themcglynn.com

18 Apr

News and Analyses, A Foreign Perspective

English Online International Newspapers

For a change from the same old news stories from the same old news networks, here are links to English-edition online newspapers from other parts of the world. Nearly all of these are English-edition daily newspapers, with an emphasis on the Middle East and Asia. These sites have interesting editorials and essays, and many have links to other good news sources. We try to limit this list to those sites which are regularly updated, reliable, with a high percentage of “up” time.

Some of the available newspapers:

Asia & CIS

www.newscentralasia.com/

China

english.peopledaily.com.cn/home.html

China & Hong Kong

www.scmp.com/news

France

www.france24.com/en/france/

Israel

www.haaretz.com/

Norway

www.newsinenglish.no/category/news/

Palestine

english.pnn.ps/

Russia

english.pravda.ru/

Ukraine

www.ukrainianjournal.com/

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Vermont senator draws closer to former secretary of state as she begins effort to court his voters and concentrate on Republican opponents

in Brooklyn and in Staten Island

Democratic presidential candidate Bernie Sanders draws record crowds in New York City in the final weekend before the state’s primary. Nearly 29,000 were at the rally in Prospect Park on Sunday to hear him calling for the break-up of America’s largest financial institutions. ‘Together we are going to create an economy that works for working people, that works for the elderly, the children, the sick and the poor, all of us, not just the one percent.’ Photograph: EPA/Justin Lane

“Do they still have the seals and elephants?” pondered Bernie Sanders as he began his penultimate New York rally in a park he knew from childhood trips to the zoo. “I never thought I’d be back here speaking to 20,000 people.”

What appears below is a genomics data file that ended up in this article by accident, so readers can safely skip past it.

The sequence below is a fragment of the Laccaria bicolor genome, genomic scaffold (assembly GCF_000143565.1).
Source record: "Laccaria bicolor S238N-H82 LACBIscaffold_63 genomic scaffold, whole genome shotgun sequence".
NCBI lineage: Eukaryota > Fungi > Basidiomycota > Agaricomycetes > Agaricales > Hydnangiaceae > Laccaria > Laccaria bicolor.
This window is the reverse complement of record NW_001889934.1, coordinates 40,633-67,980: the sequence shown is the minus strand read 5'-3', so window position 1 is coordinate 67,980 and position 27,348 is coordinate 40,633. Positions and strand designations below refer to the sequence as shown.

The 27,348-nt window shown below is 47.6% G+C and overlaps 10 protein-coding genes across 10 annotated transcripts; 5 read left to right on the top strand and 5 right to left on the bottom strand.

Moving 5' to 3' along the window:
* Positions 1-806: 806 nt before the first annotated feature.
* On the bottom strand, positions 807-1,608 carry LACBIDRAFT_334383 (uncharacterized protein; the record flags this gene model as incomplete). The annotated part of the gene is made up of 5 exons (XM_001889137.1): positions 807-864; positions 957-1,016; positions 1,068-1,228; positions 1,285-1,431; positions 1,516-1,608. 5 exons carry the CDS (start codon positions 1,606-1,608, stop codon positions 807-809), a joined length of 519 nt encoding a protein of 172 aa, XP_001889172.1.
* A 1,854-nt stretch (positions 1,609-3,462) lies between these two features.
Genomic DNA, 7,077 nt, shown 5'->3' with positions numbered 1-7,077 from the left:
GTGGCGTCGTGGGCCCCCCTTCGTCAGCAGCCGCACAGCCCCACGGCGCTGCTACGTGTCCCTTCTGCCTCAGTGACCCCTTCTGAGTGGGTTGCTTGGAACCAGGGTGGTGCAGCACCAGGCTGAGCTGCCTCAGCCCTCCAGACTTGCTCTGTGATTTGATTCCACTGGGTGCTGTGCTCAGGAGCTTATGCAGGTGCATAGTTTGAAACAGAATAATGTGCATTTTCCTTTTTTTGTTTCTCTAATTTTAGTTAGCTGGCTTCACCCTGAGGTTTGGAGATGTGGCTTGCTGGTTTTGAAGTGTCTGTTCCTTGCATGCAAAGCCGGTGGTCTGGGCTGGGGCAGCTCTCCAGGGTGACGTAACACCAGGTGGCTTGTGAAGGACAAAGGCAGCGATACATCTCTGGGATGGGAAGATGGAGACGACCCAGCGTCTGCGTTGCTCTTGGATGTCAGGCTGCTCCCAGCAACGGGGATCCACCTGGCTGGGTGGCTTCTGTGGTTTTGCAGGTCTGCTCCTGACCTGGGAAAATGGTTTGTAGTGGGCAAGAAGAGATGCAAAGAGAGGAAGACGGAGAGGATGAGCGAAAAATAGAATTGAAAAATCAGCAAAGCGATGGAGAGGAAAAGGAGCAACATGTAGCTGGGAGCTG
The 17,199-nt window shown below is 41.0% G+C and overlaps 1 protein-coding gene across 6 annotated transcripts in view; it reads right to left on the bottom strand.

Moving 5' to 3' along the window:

But if anyone else found it incongruous to see a 74-year-old democratic socialist from Brooklyn drawing huge hometown crowds – and ever closer to former state senator Hillary Clinton in the opinion polls – they were keeping it to themselves.

In most regards, Sunday afternoon’s sunny appearance in Prospect Park was a typical of the raucous rallies that the Vermont senator has been holding for nearly a year now, though the crowd exceeded all his previous events: 28,300 people, a record for Sanders.

The senator largely picked up where he left off in Greenwich Village four days earlier, before the frantic final round of campaigning was interrupted by a television debate with Clinton and a whistlestop trip to the Vatican and a meeting with the pope.

Yet one thing does seem to have changed in recent days. A bitter TV debate last Thursday coincided with signs that this race may be closer than anyone anticipated, and that neither Sanders nor Clinton, who later spoke on Staten Island, would dare leave anything to chance.

Sanders supporters in Prospect Park.

Sanders supporters in Prospect Park. Photograph: Timothy A. Clary/AFP/Getty Images

Twelve months ago, or even 12 days ago, Sanders’ stump speech would barely mention his opponent, or at most offer a few coded references to the distinctions in their campaigns, such as his rejection of Super Pacs and their differences on foreign policy.

But a new poll released by Gravis on Sunday night suggests the gap between them in New York may have narrowed to as little as six points, with Clinton at 53% and Sanders at 47%.

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Early start date would add momentum for deeper emissions cuts and lock a future US president into the deal for four years

Emissions from the coal fired Morgantown Generating Station in Newburg, Maryland, US

The Paris climate agreement needs to be approved by 55 countries accounting for at least 55% of global greenhouse gas emissions to come into force. Photograph: Mark Wilson/Getty Images

The US and China are leading a push to bring the Paris climate accord into force much faster than even the most optimistic projections – aided by a typographical glitch in the text of the agreement.

More than 150 governments, including 40 heads of state, are expected at a symbolic signing ceremony for the agreement at the United Nations on 22 April, which is Earth Day.

It’s the largest one-day signing of any international agreement, according to the UN.

But leaders will really be looking to see which countries go beyond mere ceremony and legally join the agreement, which would bind them to the promises made in Paris last December to keep warming below the agreed target of 2C.